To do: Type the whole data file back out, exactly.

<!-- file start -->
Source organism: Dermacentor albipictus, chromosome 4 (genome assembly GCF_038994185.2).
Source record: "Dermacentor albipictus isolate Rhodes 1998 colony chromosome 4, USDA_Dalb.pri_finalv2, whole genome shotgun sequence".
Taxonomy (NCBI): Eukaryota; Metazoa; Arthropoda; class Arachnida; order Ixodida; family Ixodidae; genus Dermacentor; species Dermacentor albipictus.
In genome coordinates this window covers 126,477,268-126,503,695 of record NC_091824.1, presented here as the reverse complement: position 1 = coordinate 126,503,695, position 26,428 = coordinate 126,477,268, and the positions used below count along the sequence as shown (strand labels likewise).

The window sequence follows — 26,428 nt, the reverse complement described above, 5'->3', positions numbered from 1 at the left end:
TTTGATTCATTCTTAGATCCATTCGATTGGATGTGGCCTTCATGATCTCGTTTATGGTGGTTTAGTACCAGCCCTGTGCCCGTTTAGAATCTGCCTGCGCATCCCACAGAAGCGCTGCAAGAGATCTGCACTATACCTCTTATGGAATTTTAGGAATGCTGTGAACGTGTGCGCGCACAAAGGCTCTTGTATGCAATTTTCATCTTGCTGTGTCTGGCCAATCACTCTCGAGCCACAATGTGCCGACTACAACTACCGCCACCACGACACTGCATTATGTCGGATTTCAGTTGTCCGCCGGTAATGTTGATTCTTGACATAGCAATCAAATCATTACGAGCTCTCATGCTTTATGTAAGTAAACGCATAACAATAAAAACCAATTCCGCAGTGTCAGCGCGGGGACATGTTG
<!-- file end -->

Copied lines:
Source organism: Dermacentor albipictus, chromosome 4 (genome assembly GCF_038994185.2).
Source record: "Dermacentor albipictus isolate Rhodes 1998 colony chromosome 4, USDA_Dalb.pri_finalv2, whole genome shotgun sequence".
Taxonomy (NCBI): Eukaryota; Metazoa; Arthropoda; class Arachnida; order Ixodida; family Ixodidae; genus Dermacentor; species Dermacentor albipictus.
In genome coordinates this window covers 126,477,268-126,503,695 of record NC_091824.1, presented here as the reverse complement: position 1 = coordinate 126,503,695, position 26,428 = coordinate 126,477,268, and the positions used below count along the sequence as shown (strand labels likewise).

The window sequence follows — 26,428 nt, the reverse complement described above, 5'->3', positions numbered from 1 at the left end:
TTTGATTCATTCTTAGATCCATTCGATTGGATGTGGCCTTCATGATCTCGTTTATGGTGGTTTAGTACCAGCCCTGTGCCCGTTTAGAATCTGCCTGCGCATCCCACAGAAGCGCTGCAAGAGATCTGCACTATACCTCTTATGGAATTTTAGGAATGCTGTGAACGTGTGCGCGCACAAAGGCTCTTGTATGCAATTTTCATCTTGCTGTGTCTGGCCAATCACTCTCGAGCCACAATGTGCCGACTACAACTACCGCCACCACGACACTGCATTATGTCGGATTTCAGTTGTCCGCCGGTAATGTTGATTCTTGACATAGCAATCAAATCATTACGAGCTCTCATGCTTTATGTAAGTAAACGCATAACAATAAAAACCAATTCCGCAGTGTCAGCGCGGGGACATGTTG